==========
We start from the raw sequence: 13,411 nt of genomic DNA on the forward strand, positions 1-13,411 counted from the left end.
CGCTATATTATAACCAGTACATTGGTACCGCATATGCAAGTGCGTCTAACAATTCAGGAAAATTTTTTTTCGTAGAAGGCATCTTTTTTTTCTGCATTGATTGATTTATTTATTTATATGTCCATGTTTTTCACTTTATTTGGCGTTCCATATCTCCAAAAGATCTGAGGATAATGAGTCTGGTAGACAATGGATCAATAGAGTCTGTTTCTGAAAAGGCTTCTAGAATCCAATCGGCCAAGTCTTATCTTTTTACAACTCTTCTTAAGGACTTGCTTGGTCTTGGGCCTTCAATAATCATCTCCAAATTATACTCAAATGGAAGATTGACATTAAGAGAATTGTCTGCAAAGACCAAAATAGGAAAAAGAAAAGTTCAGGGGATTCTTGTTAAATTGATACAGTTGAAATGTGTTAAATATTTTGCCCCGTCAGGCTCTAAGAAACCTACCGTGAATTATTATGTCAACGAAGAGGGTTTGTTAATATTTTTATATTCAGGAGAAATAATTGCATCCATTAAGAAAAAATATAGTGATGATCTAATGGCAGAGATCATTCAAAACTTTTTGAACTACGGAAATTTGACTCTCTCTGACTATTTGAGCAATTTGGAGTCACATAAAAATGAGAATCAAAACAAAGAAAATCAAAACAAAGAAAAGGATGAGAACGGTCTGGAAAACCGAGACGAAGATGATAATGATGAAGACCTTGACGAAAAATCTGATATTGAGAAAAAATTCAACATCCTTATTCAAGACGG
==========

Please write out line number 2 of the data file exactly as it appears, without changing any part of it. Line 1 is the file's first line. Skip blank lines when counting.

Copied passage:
CGCTATATTATAACCAGTACATTGGTACCGCATATGCAAGTGCGTCTAACAATTCAGGAAAATTTTTTTTCGTAGAAGGCATCTTTTTTTTCTGCATTGATTGATTTATTTATTTATATGTCCATGTTTTTCACTTTATTTGGCGTTCCATATCTCCAAAAGATCTGAGGATAATGAGTCTGGTAGACAATGGATCAATAGAGTCTGTTTCTGAAAAGGCTTCTAGAATCCAATCGGCCAAGTCTTATCTTTTTACAACTCTTCTTAAGGACTTGCTTGGTCTTGGGCCTTCAATAATCATCTCCAAATTATACTCAAATGGAAGATTGACATTAAGAGAATTGTCTGCAAAGACCAAAATAGGAAAAAGAAAAGTTCAGGGGATTCTTGTTAAATTGATACAGTTGAAATGTGTTAAATATTTTGCCCCGTCAGGCTCTAAGAAACCTACCGTGAATTATTATGTCAACGAAGAGGGTTTGTTAATATTTTTATATTCAGGAGAAATAATTGCATCCATTAAGAAAAAATATAGTGATGATCTAATGGCAGAGATCATTCAAAACTTTTTGAACTACGGAAATTTGACTCTCTCTGACTATTTGAGCAATTTGGAGTCACATAAAAATGAGAATCAAAACAAAGAAAATCAAAACAAAGAAAAGGATGAGAACGGTCTGGAAAACCGAGACGAAGATGATAATGATGAAGACCTTGACGAAAAATCTGATATTGAGAAAAAATTCAACATCCTTATTCAAGACGG